Consolidating G-20

Updated: Apr 28 2004, 05:30am hrs
The Committee of Agricultures meeting in Geneva has been inconclusive, in the sense of having failed to resolve Dohas impasse over agricultural liberalisation. Contrary to some impressions, this is more than a disagreement over formulae used for tariff reductions, since market access cannot be delinked from domestic or export subsidies that distort agricultural markets. The United States Trade Representative has called a mini-Ministerial later and other than the EU, Mexico, India, Brazil and South Africa have been invited to participate. However, the July deadline for resolving agricultural liberalisation modalities is unlikely to be attained and with Pascal Lamy retiring and possibly a new USTR replacing Robert Zoellick, the December 2004 deadline for Dohas agenda is fast disappearing. With the formation of the G-20 coalition of developing countries, the Cairns Group has lost its relevance as a force for agricultural liberalisation. If anything, the proposed Australia- US free trade agreement demonstrates that Australia is no longer that aggressive about agro liberalisation, although both Australia and New Zealand did support the developing-country position in Geneva.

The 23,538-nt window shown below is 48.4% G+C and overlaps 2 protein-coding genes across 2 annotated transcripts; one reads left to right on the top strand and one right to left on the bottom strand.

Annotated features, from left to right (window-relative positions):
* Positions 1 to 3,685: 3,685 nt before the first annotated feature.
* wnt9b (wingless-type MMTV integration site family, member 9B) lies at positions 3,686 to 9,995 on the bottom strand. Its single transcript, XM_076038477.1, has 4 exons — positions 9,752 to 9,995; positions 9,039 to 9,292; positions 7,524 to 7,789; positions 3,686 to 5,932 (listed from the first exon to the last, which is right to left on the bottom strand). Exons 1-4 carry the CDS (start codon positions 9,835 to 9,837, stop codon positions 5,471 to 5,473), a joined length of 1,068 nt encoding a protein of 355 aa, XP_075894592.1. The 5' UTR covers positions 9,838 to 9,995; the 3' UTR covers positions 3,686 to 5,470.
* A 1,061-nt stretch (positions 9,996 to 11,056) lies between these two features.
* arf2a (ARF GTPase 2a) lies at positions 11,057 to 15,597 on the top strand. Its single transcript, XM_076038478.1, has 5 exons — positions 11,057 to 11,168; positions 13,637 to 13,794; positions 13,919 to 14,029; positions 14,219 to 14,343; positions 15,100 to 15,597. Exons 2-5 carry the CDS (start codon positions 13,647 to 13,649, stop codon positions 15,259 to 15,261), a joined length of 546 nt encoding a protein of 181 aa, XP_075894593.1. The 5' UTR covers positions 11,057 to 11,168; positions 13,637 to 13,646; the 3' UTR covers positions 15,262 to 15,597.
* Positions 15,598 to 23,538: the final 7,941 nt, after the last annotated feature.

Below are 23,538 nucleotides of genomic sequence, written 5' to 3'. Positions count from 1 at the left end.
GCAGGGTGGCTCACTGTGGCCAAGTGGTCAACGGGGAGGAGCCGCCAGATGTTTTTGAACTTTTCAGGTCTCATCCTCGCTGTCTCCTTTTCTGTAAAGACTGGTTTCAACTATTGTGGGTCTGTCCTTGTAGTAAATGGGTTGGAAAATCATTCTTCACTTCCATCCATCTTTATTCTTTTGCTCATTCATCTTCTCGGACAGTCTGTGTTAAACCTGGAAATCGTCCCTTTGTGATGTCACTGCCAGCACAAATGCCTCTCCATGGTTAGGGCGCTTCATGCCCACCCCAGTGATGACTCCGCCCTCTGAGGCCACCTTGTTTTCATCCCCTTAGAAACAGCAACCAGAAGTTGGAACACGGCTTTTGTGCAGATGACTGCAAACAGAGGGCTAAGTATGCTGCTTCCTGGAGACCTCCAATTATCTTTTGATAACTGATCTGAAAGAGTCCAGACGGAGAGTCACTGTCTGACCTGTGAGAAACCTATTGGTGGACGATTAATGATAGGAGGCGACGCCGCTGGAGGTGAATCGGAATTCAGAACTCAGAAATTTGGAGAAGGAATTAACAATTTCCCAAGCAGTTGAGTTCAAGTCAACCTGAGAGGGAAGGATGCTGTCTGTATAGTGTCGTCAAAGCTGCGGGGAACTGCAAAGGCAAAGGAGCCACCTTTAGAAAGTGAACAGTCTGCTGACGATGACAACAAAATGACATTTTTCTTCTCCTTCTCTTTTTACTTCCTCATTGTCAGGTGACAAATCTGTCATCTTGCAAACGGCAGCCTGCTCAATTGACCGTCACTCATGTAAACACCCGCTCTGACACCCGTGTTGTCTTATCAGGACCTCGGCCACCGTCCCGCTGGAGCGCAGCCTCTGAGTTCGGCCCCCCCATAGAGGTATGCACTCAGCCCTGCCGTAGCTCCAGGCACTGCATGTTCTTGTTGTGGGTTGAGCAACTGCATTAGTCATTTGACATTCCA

Beyond the negative message of the Geneva meeting failing, there is however a positive signal and that is of the G-20 coalition holding together, despite the EUs attempts to break it. First, the EU offered preferential market access on agricultural exports (beef, dairy, sugar, coffee and orange juice) to Mercosur (Brazil, Argentina, Paraguay and Uruguay). Second, the EU has separate ongoing talks on cotton subsidies with the four African LDCs Chad, Benin, Mali and Burkina Faso. Third, China has been offered larger quotas for mushrooms and garlic to compensate for EUs expansion to 25 countries. Fourth, there is the promise of Director Generalship of WTO to South Africa. Notwithstanding these blandishments, the core of the G-20 coalition (India, Brazil, South Africa and China) has held for the moment. However, continued collective response is conditional on India working out bilateral relationships with these countries and this is a function of Indias willingness to accept bilateral liberalisation commitments. For instance, Brazil is crucial to IBSA (India, Brazil, South Africa) and a framework agreement for a preferential tariff arrangement with Mercosur was signed in January at Brazils goading. This should be implemented by June, provided India agrees to reduce tariffs on 450 agro products. The proposed free trade agreement (FTA) with South Africa has also been postponed to 2005 because India is not in a position to contemplate import liberalisation. And such resistance on manufactured imports is also responsible for FTA negotiations with China not getting off the ground. Despite some disagreement between the Union commerce and external affairs ministries, Indias new approach to trade policy seems to be one of regional FTAs with countries beyond the immediate South Asian region and this encompasses South-east Asia, Southern Africa and Latin America, if nothing else, as a countervailing pressure on the US and EU. If this approach is to work and G-20 forged as an important negotiating bloc, India needs to be more willing to accept regional liberalisation.